India’s Streaming Services Under New Regulations

Film poster with eight adults' headshots, hovering above a riot.
Amazon Prime’s new original series, “Tandav,” gets backlash for misrepresentation of certain religious communities in India. (Photo courtesy of PrimeVideoIn/Twitter)

Prakash Javadekar, India’s Minister of Information and Broadcasting, announced a series of digital media laws targeted at social media and streaming services on February 25th. After several reports regarding inappropriate content from Netflix India and Amazon Prime Video, the government was pressured to create a new system for reporting and resolving censorship issues. These new regulations are an attempt to keep companies accountable for what they share on their platforms.

Netflix India issued an apology regarding their just-released original series, Bombay Begums, due to an “inappropriate portrayal of children.” In addition to this apology, Amazon Prime Video released a statement regarding their new original series, Tandav, which contains controversial scenes that offended viewers from certain demographics.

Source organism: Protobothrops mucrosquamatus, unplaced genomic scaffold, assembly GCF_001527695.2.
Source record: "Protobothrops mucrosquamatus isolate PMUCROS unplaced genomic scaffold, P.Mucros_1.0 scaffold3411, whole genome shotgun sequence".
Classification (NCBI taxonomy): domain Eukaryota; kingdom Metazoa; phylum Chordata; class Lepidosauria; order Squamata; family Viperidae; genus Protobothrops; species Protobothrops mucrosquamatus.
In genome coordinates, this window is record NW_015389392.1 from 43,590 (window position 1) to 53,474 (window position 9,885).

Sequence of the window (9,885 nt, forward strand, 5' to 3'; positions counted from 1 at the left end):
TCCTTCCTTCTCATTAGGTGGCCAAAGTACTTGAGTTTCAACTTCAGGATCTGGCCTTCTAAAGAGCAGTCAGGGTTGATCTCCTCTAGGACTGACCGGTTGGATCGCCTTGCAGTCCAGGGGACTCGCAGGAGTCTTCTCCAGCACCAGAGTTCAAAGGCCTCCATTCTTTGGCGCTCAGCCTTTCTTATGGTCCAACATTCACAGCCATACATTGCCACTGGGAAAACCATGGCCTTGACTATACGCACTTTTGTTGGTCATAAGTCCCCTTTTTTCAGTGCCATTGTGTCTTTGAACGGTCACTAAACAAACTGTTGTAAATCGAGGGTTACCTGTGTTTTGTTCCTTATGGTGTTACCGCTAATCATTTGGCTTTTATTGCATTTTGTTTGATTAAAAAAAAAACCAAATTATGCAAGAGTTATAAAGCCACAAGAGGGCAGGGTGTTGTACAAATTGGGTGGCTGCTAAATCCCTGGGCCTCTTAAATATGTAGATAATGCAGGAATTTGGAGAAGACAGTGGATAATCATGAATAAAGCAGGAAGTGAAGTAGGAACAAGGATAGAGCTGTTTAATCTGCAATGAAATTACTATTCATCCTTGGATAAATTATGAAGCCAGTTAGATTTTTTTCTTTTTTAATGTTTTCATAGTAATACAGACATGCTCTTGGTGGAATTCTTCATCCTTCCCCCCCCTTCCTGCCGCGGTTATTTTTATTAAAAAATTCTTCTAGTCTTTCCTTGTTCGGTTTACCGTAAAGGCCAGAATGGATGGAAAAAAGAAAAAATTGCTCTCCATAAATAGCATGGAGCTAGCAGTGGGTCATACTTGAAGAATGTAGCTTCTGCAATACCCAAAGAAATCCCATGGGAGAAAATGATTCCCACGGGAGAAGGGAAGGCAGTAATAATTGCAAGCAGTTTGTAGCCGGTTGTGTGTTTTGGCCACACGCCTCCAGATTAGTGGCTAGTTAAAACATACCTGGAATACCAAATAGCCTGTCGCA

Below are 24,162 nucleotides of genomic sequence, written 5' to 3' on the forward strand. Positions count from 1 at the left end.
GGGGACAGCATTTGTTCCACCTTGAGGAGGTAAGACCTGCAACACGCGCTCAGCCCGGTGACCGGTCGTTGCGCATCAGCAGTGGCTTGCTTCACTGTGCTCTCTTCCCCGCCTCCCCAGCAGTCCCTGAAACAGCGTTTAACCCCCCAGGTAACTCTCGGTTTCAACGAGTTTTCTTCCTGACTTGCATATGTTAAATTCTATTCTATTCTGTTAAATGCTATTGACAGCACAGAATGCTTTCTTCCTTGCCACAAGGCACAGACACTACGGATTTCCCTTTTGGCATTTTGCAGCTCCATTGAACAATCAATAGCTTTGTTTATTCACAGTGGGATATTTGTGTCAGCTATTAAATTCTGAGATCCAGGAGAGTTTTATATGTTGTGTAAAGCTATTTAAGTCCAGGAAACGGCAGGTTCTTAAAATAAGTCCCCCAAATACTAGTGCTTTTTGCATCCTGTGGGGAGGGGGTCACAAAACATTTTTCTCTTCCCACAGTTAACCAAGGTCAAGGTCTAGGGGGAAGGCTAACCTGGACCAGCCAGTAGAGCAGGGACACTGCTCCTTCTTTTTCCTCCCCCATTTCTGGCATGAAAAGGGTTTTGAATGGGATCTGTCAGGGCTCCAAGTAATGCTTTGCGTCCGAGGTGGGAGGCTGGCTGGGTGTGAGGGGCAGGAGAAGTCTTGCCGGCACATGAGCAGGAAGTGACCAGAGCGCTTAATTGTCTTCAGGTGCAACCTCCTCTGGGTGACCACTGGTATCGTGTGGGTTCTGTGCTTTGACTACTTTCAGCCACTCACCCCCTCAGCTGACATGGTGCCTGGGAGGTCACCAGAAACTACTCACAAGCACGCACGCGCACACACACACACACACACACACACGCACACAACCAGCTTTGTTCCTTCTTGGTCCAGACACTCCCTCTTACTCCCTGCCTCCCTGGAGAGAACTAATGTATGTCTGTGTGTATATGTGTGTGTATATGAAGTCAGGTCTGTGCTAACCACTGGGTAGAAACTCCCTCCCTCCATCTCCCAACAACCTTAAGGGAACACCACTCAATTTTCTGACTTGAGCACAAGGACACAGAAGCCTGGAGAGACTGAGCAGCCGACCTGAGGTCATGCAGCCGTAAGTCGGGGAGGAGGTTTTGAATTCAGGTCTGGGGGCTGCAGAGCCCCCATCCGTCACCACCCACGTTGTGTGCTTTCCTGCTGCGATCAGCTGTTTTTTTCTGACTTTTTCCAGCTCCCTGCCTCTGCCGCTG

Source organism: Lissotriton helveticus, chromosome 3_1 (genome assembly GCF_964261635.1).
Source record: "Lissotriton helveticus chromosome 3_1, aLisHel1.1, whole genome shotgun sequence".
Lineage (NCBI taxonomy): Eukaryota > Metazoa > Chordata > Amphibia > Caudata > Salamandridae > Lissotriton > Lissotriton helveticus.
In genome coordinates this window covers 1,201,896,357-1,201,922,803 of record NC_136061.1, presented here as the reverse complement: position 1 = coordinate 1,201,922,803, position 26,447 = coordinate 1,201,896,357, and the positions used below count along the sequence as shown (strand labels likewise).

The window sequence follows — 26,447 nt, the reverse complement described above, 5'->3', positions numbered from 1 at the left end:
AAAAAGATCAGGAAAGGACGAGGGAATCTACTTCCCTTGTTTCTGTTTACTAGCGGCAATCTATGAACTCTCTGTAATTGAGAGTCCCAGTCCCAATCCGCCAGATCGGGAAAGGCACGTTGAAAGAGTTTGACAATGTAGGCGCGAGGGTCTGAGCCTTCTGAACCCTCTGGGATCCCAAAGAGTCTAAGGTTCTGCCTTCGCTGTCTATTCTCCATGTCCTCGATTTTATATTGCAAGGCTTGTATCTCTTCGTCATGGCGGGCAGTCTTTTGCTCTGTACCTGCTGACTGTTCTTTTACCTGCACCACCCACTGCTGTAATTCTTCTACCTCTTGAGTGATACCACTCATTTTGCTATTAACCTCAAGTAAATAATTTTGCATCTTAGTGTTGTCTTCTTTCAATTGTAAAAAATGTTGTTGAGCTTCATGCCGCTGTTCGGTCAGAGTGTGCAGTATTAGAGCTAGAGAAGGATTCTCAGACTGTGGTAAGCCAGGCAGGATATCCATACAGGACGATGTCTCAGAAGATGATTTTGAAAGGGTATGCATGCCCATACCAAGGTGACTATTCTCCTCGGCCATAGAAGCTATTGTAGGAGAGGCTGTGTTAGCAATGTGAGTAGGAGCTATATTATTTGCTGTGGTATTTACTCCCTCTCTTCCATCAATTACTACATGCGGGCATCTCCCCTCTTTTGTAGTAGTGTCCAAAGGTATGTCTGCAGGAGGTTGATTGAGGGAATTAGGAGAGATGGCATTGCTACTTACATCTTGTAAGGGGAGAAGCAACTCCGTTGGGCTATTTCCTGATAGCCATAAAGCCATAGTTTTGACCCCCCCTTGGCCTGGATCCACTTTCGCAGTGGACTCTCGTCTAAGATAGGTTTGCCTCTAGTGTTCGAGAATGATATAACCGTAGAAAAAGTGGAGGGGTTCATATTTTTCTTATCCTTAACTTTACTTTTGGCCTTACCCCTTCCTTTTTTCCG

Online streaming platforms may find it difficult to push back against these new regulations given the state of digital media legislation. According to an estimate by PricewaterhouseCoopers, India’s position as the fastest-growing market for video streaming platforms may cause streaming companies like Netflix and Amazon Prime to alter the way they produce content. 

Moving forward, if major streamers start pulling funding from India, then smaller filmmakers will struggle to draw attention from them. 

Indian producer Pritish Nandy recently went to Twitter to voice his concerns. “We have seen how censorship works,” he said. “We are worried that the laws will be whimsically and unjustly implemented by those who will want to exercise authority.”

As a result of India’s inability to compete with the sensory restrictions that other countries enforce, Nandy is concerned with the viability of Indian films for notable nominations.

Today, Indian content makers are vying with the best in the world. We got an Emmy nomination last year. To compete successfully, we must enjoy the same freedoms that they do,” he wrote. 

About :

Carolyn DeVivo is an editor at the Independent and an MA candidate in Publishing and Writing at Emerson College. She graduated in 2019 with a degree in English from the University of Missouri-Columbia. When she’s not working on school or professional work, she can be found obsessing over anything marvel, star wars, or planning her third trip to San Diego Comic-Con.